TEK is a spiritual repository of memories past evolving out of adaptive processes that builds through generations of life experience and generational resource management. TEK practitioners comprehend observational complex systems. This historical intuitiveness applies measurement indexes through community-based monitoring of local ecosystems implementing adaptive processes that encompasses ecology, spirituality, human and nonhuman relationships; where the cumulative body of knowledge, practice and belief concerning the relationship of living beings to one another and to the physical environment are connected. TEK has come from indigenous chemists, pharmacists and botanists. TEK is an ethic in which the Earth is respected as our Mother, and reciprocity is the lens through which we look at the world.

TEK is devoid of commodification or opportunistic plunder. Harvesting is done through ceremony and consideration of every species. TEK is conservation. Vine Deloria would say that TEK is the intellectual twin to science. Elder Tom Ball says that Native Americans are the original environmental scientists. TEK is an indigenous cultural identity that is culturally conditioned in socially constructed connections to holistically complex natural local systems. It is a nature-based commons ethic that includes cosmology, reciprocity incorporating a respectful relationship with maturity, and all species of the living circle. The world, humans and animals are related. We are all part of the living landscape and the universe. We are connected and related.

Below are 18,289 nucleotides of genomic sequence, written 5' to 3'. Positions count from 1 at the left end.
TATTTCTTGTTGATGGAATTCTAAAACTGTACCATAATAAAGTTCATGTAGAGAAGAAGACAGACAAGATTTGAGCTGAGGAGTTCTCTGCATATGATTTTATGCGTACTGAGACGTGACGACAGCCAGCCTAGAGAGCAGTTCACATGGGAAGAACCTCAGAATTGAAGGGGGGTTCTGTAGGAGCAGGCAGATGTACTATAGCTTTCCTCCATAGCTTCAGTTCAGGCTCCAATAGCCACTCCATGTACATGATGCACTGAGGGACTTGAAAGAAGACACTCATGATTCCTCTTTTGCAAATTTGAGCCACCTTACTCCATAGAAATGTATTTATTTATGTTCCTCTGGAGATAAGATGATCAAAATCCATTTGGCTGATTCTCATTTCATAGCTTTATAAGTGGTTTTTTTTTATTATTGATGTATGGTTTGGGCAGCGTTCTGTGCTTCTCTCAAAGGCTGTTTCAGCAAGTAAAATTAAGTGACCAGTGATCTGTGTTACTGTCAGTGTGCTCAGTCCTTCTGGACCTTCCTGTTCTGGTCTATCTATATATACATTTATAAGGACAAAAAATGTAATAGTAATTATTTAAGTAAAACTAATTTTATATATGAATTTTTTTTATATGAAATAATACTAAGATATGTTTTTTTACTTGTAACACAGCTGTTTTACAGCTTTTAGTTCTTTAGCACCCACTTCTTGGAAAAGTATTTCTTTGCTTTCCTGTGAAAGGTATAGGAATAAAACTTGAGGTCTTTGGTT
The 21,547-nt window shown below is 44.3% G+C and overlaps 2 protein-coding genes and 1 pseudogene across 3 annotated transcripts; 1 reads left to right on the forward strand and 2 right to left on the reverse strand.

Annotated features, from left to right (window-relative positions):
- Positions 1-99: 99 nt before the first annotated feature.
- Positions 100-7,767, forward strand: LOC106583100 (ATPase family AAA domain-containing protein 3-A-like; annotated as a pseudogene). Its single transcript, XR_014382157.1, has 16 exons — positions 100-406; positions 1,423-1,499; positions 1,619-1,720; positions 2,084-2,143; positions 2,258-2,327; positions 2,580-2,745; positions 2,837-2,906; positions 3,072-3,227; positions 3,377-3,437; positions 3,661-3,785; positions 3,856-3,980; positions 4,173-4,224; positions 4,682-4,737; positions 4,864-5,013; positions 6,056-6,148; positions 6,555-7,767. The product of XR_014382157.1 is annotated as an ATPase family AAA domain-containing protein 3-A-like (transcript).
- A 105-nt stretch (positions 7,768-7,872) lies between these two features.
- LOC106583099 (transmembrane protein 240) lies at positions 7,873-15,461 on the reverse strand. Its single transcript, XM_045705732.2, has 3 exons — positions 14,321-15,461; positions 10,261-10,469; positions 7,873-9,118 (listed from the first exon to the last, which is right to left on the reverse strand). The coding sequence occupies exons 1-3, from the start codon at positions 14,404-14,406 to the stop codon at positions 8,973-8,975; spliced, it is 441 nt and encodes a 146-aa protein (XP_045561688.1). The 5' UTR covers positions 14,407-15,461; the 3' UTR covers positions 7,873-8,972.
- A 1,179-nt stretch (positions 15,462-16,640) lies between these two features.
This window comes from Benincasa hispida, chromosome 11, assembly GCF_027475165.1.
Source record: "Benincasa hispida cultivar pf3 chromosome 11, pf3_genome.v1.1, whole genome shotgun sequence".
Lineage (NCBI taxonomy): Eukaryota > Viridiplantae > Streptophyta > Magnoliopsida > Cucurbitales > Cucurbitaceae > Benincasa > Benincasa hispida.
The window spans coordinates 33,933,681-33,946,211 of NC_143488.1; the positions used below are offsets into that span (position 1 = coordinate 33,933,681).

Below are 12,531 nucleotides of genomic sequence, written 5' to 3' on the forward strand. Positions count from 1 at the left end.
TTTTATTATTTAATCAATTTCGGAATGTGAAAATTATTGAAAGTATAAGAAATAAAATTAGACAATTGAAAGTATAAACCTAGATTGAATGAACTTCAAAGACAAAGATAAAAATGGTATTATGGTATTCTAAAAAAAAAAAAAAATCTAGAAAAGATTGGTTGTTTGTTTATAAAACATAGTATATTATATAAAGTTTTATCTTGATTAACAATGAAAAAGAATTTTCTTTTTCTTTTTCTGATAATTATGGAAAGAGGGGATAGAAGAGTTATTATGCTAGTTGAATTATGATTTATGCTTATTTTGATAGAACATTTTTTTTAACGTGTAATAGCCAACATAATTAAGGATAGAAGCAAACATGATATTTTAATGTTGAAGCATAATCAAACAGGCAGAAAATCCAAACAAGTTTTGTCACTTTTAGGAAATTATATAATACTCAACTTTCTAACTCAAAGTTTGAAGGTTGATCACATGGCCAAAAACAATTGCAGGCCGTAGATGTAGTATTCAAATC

When public land managers restore and manage watersheds they are given a budget and usually follow a restoration framework or pyramid like this. Budget shortfalls are common, which leads to incomplete projects. After restoration any vegetation planted, weirs for fish habitat built or contaminated silt channeled all needs to be monitored and maintained. There needs to be continuous management and monitoring, a connection to space. Those government and private company representatives who manage watersheds need to be invested in the outcomes, otherwise these ecosystems are at risk. Public watershed managers rarely reside in a region longer than a couple of years because employees are transferred out. Their work sites are rarely part of their home community. The outcome does not affect them. Cost becomes more important than ecosystems. Biodiversity, water temperature, ecosystem heartiness, natural resource and food sustainability are desired but are rarely allocated for within public agency budgets. Western science watershed management is compartmentalized into smaller areas of focus, such as water temperature or trout numbers. Holistic outcomes are set aside for satisfying but shortsighted results within budgetary restrictions. Stakeholders involved in these decisions rarely include local indigenous nations. Most important, species that are culturally essential to First Peoples are not usually restored or managed for sustainability on public lands. This is indigenous silencing and reflects the Stephen Harper “progress” policies just as it does America’s “progress” policies.